Enemies are handled by an enemy manager, which is essentially just a fixed length list of Enemy structs, that gets iterated through and runs the update function. The enemy manager will take care of all the "common" behavior of enemies, and each enemy definition (a const struct) contains information such as base HP, init/kill/dying/main/draw callbacks (enemymgr has defaults for each of these if unspecified), points, sprite information/palette, and hitbox info.

Shot data is (again) a bytecode that is written as a sort of assembly language and interpreted. To improve turnaround on creating new patterns, I wrote a simulator in JavaScript (mostly took my interpreter in C and copy-pasted and hacked around stuff to work in JS) that takes the bytecode as a hexdump in a textbox and executes it with some dummy positions for the source and player. This is what that looks like: https://i.imgur.com/ZA9uxcX.png
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 Post subject: Re: How do *you* organize level data and shot patterns?
PostPosted: Tue Dec 13, 2016 5:46 pm 


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@trap15

I thought about doing some bytecode based stuff myself at some point.
Looks like you're planning an engine that can produce a series shmups by simply loading different externally defined patterns and bytecode scripts.
That's my goal too to some extent. To get all the damned boilerplate out of the way and focus on loadable behaviors. 8)

It's nice that most shmups boil down the the same handful of shots, enemies, players, obstacles and powerups.
Change the behaviors of those and you get entirely new games in a series.

Your editor looks pretty cool. Currently I have to edit behaviors in a text editor then hit a button to reload them kind of clunky but OK if I'm very careful with syntax before loading.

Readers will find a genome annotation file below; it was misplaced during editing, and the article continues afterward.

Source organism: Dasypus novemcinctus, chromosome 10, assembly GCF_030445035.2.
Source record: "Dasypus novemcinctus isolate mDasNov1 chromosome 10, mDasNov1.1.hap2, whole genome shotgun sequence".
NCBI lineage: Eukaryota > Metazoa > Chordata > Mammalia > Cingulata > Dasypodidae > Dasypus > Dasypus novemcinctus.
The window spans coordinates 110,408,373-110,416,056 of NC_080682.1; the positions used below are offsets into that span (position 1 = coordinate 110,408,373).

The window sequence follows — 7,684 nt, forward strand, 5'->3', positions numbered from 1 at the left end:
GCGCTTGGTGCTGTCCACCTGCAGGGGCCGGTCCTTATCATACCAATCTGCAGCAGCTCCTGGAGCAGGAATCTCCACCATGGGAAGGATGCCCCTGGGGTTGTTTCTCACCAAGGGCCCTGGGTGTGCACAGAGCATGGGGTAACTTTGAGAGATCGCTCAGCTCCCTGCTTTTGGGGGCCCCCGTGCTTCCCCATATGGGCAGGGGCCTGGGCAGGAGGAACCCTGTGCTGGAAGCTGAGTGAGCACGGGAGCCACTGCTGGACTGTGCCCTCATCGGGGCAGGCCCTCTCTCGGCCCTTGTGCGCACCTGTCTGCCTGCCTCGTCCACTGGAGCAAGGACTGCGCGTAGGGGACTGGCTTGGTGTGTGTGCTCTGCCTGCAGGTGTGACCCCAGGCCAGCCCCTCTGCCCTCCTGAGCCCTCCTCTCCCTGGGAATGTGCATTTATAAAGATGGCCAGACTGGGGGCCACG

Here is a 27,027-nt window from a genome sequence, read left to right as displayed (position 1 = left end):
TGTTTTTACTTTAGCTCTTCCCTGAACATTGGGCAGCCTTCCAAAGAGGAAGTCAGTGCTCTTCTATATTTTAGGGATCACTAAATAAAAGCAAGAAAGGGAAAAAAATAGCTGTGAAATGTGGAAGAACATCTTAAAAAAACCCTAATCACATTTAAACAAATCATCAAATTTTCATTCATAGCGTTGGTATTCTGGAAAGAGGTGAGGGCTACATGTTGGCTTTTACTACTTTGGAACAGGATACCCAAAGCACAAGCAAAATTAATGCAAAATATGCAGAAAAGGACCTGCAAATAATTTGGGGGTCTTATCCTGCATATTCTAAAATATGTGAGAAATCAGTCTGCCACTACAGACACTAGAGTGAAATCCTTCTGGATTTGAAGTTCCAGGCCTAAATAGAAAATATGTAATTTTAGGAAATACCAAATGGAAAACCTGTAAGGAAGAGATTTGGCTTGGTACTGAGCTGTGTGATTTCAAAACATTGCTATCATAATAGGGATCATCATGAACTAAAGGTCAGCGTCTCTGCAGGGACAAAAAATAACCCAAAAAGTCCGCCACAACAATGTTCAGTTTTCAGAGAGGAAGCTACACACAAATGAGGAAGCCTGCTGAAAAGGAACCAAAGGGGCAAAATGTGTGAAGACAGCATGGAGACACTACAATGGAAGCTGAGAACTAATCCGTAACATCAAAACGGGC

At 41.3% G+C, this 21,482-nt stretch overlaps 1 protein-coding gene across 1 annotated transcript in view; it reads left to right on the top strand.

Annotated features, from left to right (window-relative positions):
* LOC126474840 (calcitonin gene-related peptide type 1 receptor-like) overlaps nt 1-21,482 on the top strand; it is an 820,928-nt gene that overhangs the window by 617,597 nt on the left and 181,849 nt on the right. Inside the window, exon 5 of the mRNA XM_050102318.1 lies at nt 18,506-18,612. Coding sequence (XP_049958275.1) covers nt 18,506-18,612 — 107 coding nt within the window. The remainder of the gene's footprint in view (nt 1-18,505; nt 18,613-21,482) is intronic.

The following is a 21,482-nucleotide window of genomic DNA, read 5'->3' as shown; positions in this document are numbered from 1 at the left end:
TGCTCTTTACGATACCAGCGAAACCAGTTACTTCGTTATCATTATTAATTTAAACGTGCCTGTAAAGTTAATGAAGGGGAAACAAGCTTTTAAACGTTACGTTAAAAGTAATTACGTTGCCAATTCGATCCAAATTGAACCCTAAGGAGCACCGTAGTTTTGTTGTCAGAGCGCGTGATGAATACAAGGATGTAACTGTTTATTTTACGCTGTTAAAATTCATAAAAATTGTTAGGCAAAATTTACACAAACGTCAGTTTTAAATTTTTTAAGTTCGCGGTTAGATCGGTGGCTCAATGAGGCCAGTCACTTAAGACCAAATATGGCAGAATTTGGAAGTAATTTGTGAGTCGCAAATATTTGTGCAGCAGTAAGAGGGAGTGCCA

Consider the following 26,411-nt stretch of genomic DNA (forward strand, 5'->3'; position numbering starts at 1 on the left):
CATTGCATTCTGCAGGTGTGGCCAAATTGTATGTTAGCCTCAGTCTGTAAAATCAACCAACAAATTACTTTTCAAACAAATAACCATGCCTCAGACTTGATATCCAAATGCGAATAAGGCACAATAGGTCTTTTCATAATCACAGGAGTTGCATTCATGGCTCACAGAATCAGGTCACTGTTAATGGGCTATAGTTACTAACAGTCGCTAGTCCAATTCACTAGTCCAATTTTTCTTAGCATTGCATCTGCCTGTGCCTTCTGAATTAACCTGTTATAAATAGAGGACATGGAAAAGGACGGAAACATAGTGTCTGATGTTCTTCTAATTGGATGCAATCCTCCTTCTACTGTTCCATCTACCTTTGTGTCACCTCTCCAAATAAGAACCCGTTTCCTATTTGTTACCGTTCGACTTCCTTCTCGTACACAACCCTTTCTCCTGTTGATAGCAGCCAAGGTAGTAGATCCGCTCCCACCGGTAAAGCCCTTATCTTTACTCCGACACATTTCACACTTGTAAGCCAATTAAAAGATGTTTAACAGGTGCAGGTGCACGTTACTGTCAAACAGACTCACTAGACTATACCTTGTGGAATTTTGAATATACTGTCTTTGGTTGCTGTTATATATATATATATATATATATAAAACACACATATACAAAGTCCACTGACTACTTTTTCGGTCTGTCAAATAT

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 Post subject: Re: How do *you* organize level data and shot patterns?
PostPosted: Wed Dec 14, 2016 2:30 am 


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Pixel_Outlaw wrote:
Looks like you're planning an engine that can produce a series shmups by simply loading different externally defined patterns and bytecode scripts.
That's my goal too to some extent. To get all the damned boilerplate out of the way and focus on loadable behaviors. 8)

Not even close :P Anything that's not super stupid implementation-wise is because it makes things easier in some other way. And most of it is evolutions of stupider and simpler implementations I did before.

Like the enemymgr stuff used to not even exist, I had to implement it to improve performance and decrease code size. Bullet stuff used to be all in code but I needed to decrease code size so I implemented a bytecode. Stage data was always a bytecode (couldn't think of a better or simpler way to do it that would be good on code size), though it used to be generated by a tool I had to compile and run every time I changed data; switched to an assembly to make that less painful.
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 Post subject: Re: How do *you* organize level data and shot patterns?
PostPosted: Wed Dec 14, 2016 3:36 pm 


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I can give not one but two answers!

Shogun Rise of the Renegade : iOS/Android/Mobile... custom engine

In shogun rise of the renegade, all the enemies and bullet patterns were running a micro virtual machine running the bytecode compiled from a custom scripting language. It was kind of a super simple assembly language designed for shoot'em ups. You had a set of free purpose registers and 3 special ones : speed, angle and orientation. By setting speed = 10, angle = 90 and orientation = 180, you would have an enemy or bullet move at 10 pixels / frame, downwards and looking at the left. It was all made with polar coordinates.

The instructions where really simple like "add", "subtract", "multiply"... Some a little bit more evolved like "distance" and "target". But the really cool ones were the "wait" and "emit" instructions. The first one holds script execution for any number of frames. It makes most enemy and pattern coding dead simple because you most of the time don't need to code any kind of state machine anymore.

The emit instruction would duplicate the current VM (kind of like the unix fork() syscall) and would
replace the script pointer to a new one and all associated metadata (sprite, animations...). The advantage of duplicating the VM is that you can use all the free purpose registers to pass info from one VM to another. So most of the time, before doing "emit laser" we would set r0 to 40 and the first instruction of the laser script would be speed = r0. Voila, you get a laser going in the same direction as your enemy and 4 times faster with just two lines of script. This is really flexible because you could freely spawn enemies from enemies, bullets from enemies or even enemies from bullets :twisted: